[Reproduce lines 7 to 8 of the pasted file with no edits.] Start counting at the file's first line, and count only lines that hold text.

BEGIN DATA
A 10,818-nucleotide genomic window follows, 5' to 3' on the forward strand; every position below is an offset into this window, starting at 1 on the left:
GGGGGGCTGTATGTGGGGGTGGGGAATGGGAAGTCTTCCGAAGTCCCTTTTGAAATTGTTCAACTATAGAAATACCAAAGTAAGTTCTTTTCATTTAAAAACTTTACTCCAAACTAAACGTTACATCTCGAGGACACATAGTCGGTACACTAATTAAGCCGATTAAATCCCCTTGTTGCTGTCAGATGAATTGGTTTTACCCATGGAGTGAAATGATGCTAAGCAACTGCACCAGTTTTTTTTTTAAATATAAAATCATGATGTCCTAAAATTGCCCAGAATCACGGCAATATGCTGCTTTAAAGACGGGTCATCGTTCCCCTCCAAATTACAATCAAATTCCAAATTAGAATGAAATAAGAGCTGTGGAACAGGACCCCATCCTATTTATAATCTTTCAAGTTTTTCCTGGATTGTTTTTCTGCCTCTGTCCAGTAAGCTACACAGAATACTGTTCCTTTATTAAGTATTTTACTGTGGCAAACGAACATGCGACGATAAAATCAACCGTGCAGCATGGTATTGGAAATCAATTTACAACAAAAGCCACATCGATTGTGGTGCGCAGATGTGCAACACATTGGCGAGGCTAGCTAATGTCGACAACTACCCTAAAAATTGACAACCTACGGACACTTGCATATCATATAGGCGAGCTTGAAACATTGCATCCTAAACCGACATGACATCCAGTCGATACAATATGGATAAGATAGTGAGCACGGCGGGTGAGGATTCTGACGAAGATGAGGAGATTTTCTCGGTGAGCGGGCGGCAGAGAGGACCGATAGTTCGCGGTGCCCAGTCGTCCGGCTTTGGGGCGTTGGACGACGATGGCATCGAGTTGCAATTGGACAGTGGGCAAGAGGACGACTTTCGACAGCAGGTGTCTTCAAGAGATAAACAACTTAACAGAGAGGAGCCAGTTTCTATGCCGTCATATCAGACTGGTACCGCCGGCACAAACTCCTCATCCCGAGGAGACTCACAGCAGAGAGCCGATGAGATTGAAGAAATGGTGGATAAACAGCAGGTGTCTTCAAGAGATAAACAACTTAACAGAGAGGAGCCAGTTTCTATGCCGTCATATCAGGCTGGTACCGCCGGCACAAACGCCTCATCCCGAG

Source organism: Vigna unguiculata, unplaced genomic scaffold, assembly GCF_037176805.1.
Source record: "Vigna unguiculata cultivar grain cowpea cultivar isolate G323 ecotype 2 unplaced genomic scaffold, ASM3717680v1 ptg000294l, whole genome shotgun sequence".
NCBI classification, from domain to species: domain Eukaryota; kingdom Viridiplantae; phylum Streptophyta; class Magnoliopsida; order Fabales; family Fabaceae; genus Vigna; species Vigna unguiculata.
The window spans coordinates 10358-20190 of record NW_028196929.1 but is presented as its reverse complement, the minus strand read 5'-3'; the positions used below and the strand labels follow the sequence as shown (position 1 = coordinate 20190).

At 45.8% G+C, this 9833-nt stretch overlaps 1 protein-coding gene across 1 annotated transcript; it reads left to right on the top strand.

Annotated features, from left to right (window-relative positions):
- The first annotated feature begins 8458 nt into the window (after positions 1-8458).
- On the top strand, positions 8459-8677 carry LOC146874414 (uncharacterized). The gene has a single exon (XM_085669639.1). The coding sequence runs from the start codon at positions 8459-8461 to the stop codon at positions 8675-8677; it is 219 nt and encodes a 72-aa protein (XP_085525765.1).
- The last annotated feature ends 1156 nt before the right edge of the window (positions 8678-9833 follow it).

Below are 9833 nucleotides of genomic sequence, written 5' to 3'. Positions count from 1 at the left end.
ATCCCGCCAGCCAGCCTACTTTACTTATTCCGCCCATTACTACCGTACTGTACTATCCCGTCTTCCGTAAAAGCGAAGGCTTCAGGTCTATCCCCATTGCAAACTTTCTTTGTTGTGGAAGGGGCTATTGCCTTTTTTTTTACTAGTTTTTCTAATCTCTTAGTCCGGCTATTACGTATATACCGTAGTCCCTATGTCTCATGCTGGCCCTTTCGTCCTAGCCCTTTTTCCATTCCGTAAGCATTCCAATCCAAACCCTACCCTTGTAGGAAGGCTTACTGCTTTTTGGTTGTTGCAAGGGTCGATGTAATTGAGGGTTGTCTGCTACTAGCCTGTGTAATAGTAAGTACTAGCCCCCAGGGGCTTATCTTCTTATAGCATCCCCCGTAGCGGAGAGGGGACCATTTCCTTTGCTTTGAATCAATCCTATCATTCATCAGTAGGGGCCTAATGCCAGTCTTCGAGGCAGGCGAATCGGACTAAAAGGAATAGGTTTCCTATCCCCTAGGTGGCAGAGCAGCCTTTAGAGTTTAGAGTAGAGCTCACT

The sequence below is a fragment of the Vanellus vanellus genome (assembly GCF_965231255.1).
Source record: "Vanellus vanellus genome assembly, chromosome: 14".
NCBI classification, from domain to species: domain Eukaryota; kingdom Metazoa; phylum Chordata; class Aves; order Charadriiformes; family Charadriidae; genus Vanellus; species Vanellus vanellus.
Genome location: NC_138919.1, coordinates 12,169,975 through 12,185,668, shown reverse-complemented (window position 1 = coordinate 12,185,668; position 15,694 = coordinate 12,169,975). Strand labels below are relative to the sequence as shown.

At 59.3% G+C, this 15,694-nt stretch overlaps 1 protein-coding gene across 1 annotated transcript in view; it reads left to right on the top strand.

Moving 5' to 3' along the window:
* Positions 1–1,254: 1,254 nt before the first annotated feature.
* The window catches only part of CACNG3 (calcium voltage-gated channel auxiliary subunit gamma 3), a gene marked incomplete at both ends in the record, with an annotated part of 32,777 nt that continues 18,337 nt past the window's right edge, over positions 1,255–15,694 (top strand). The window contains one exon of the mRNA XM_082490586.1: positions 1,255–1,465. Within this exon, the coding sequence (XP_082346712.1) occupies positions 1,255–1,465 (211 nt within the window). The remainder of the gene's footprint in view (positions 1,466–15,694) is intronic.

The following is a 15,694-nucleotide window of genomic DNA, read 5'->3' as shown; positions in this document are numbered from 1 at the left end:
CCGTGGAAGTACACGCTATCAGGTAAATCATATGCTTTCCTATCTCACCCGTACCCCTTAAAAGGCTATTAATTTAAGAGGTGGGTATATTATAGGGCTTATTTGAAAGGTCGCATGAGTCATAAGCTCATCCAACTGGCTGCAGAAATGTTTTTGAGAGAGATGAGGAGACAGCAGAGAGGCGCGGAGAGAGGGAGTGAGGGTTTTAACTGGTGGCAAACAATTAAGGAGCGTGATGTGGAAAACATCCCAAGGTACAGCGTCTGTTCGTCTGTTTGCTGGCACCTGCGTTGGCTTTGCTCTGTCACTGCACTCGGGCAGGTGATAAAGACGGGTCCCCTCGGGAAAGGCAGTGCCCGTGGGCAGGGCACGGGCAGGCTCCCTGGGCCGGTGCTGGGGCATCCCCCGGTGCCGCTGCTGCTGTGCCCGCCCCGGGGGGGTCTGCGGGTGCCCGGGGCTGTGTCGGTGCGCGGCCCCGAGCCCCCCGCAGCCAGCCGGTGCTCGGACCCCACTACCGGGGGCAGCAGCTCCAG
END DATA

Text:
At 45.8% G+C, this 9833-nt stretch overlaps 1 protein-coding gene across 1 annotated transcript; it reads left to right on the top strand.

Annotated features, from left to right (window-relative positions):